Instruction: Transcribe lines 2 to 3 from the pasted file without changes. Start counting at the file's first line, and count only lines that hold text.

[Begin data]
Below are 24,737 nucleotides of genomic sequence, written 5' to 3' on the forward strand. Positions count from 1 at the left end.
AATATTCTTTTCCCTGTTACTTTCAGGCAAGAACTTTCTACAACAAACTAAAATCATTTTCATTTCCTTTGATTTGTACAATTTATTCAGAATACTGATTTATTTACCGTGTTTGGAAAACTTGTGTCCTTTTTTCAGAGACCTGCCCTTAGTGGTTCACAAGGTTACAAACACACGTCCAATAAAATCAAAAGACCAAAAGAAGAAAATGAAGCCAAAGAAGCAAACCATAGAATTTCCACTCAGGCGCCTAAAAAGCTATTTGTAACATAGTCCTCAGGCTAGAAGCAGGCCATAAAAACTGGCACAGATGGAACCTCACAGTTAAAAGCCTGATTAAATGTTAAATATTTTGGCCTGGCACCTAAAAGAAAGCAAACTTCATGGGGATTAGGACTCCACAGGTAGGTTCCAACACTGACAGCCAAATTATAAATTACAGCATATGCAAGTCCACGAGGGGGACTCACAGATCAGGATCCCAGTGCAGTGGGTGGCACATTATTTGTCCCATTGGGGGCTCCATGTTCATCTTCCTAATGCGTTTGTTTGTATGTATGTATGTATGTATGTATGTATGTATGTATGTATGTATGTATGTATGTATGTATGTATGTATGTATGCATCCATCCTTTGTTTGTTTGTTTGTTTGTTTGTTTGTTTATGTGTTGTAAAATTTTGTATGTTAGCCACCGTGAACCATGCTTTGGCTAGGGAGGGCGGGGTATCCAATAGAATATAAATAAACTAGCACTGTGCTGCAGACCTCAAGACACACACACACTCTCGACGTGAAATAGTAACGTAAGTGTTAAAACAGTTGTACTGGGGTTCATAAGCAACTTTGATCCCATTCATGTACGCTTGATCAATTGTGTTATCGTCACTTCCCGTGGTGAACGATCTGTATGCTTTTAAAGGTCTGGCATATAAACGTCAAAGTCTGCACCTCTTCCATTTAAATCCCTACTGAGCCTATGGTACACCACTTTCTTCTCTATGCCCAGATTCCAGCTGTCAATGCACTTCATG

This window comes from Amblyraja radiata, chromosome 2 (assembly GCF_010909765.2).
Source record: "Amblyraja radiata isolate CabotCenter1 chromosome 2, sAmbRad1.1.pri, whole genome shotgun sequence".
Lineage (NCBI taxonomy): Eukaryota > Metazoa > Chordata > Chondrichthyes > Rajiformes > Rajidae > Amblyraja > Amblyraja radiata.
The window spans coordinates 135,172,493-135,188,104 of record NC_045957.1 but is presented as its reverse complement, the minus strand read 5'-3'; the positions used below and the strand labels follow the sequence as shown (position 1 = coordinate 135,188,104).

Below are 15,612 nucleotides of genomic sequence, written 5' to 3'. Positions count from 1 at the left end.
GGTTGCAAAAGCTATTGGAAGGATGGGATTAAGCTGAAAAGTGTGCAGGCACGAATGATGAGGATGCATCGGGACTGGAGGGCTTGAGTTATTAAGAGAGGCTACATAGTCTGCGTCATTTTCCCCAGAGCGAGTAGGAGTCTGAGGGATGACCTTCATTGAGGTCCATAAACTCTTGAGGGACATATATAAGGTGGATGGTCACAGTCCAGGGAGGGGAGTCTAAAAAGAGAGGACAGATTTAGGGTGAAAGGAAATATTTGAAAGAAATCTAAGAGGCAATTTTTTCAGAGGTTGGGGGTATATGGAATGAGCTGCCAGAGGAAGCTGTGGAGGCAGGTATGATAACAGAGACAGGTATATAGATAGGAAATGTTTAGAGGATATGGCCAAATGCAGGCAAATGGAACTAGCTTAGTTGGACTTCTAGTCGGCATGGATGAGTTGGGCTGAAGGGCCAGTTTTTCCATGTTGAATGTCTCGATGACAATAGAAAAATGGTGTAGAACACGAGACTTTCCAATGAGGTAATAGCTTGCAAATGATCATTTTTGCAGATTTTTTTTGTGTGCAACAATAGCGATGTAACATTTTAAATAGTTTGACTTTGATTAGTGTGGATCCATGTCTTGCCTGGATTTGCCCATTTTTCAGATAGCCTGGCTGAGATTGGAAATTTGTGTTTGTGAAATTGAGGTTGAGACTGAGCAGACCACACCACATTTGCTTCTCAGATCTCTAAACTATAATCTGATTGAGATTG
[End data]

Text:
AATATTCTTTTCCCTGTTACTTTCAGGCAAGAACTTTCTACAACAAACTAAAATCATTTTCATTTCCTTTGATTTGTACAATTTATTCAGAATACTGATTTATTTACCGTGTTTGGAAAACTTGTGTCCTTTTTTCAGAGACCTGCCCTTAGTGGTTCACAAGGTTACAAACACACGTCCAATAAAATCAAAAGACCAAAAGAAGAAAATGAAGCCAAAGAAGCAAACCATAGAATTTCCACTCAGGCGCCTAAAAAGCTATTTGTAACATAGTCCTCAGGCTAGAAGCAGGCCATAAAAACTGGCACAGATGGAACCTCACAGTTAAAAGCCTGATTAAATGTTAAATATTTTGGCCTGGCACCTAAAAGAAAGCAAACTTCATGGGGATTAGGACTCCACAGGTAGGTTCCAACACTGACAGCCAAATTATAAATTACAGCATATGCAAGTCCACGAGGGGGACTCACAGATCAGGATCCCAGTGCAGTGGGTGGCACATTATTTGTCCCATTGGGGGCTCCATGTTCATCTTCCTAATGCGTTTGTTTGTATGTATGTATGTATGTATGTATGTATGTATGTATGTATGTATGTATGTATGTATGTATGTATGTATGTATGCATCCATCCTTTGTTTGTTTGTTTGTTTGTTTGTTTGTTTATGTGTTGTAAAATTTTGTATGTTAGCCACCGTGAACCATGCTTTGGCTAGGGAGGGCGGGGTATCCAATAGAATATAAATAAACTAGCACTGTGCTGCAGACCTCAAGACACACACACACTCTCGACGTGAAATAGTAACGTAAGTGTTAAAACAGTTGTACTGGGGTTCATAAGCAACTTTGATCCCATTCATGTACGCTTGATCAATTGTGTTATCGTCACTTCCCGTGGTGAACGATCTGTATGCTTTTAAAGGTCTGGCATATAAACGTCAAAGTCTGCACCTCTTCCATTTAAATCCCTACTGAGCCTATGGTACACCACTTTCTTCTCTATGCCCAGATTCCAGCTGTCAATGCACTTCATG

This window comes from Amblyraja radiata, chromosome 2 (assembly GCF_010909765.2).